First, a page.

The SS: The SS was a military-style group of Nazis, founded in 1925, who were like Hitler's personal bodyguards. They were in charge of overseeing the killing of people in the camps. Part of the SS called the Einsatzgruppen were put in charge of killing many people, before the extermination camps were opened to carry this out on a much greater scale. The SS also took control of intelligence, security and the police force.
German students over the age of 12 are required to tour a concentration camp as part of the on-going education of the present generation of German citizens in the evil perpetrated by the Nazi regime over 60 years ago. German soldiers are also required to tour the former concentration camps. Most visitors associate Dachau with the death of 6 million Jews in the Holocaust, although the majority of the inmates at Dachau were Catholics.
Georg Elser, who was imprisoned at Dachau as a suspect in the attempted assassination of Hitler on November 8, 1939, was allegedly shot around the time that an Allied bomb hit the camp on April 9, 1945 and his death was blamed on the bombing. General Charles Delestraint, a Dachau prisoner who had been the leader of the French Secret Army in the Resistance, was allegedly executed at Dachau on April 19, 1945, although no execution order from Berlin was ever found. Four female British SOE agents were also allegedly executed Dachau, although the execution order was never found.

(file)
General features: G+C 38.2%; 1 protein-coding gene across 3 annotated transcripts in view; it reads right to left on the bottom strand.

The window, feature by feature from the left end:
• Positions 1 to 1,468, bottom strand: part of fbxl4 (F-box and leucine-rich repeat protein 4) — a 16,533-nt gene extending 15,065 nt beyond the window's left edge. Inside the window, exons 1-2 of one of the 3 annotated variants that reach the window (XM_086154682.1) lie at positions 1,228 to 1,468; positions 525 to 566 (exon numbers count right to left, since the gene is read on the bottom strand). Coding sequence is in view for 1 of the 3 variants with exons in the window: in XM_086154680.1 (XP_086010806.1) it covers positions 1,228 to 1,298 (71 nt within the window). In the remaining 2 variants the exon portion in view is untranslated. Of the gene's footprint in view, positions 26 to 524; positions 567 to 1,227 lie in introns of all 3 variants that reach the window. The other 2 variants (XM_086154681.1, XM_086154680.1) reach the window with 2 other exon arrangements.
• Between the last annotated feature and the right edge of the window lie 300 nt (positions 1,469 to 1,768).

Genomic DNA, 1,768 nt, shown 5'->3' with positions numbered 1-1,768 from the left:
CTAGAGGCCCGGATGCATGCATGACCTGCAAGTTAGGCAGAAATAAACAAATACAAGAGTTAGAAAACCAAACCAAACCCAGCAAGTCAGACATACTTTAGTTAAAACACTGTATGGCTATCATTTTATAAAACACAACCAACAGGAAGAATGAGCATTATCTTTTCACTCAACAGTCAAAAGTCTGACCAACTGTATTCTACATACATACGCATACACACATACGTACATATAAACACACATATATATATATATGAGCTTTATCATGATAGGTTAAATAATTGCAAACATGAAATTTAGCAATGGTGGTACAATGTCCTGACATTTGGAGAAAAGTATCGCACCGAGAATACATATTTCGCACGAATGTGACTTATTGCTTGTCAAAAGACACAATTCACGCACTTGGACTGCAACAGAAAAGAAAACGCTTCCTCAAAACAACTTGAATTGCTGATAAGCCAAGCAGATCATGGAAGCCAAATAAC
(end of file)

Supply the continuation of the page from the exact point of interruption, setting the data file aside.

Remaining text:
These evacuations were regarded as provisional or "temporary solutions" ("Ausweichmöglichkeiten").[p] The final solution would encompass the 11 million Jews living not only in territories controlled by Germany, but elsewhere in Europe and adjacent territories, such as Britain, Ireland, Switzerland, Turkey, Sweden, Portugal, Spain, and Hungary, "dependent on military developments". There was little doubt what the final solution was, writes Peter Longerich: "the Jews were to be annihilated by a combination of forced labour and mass murder".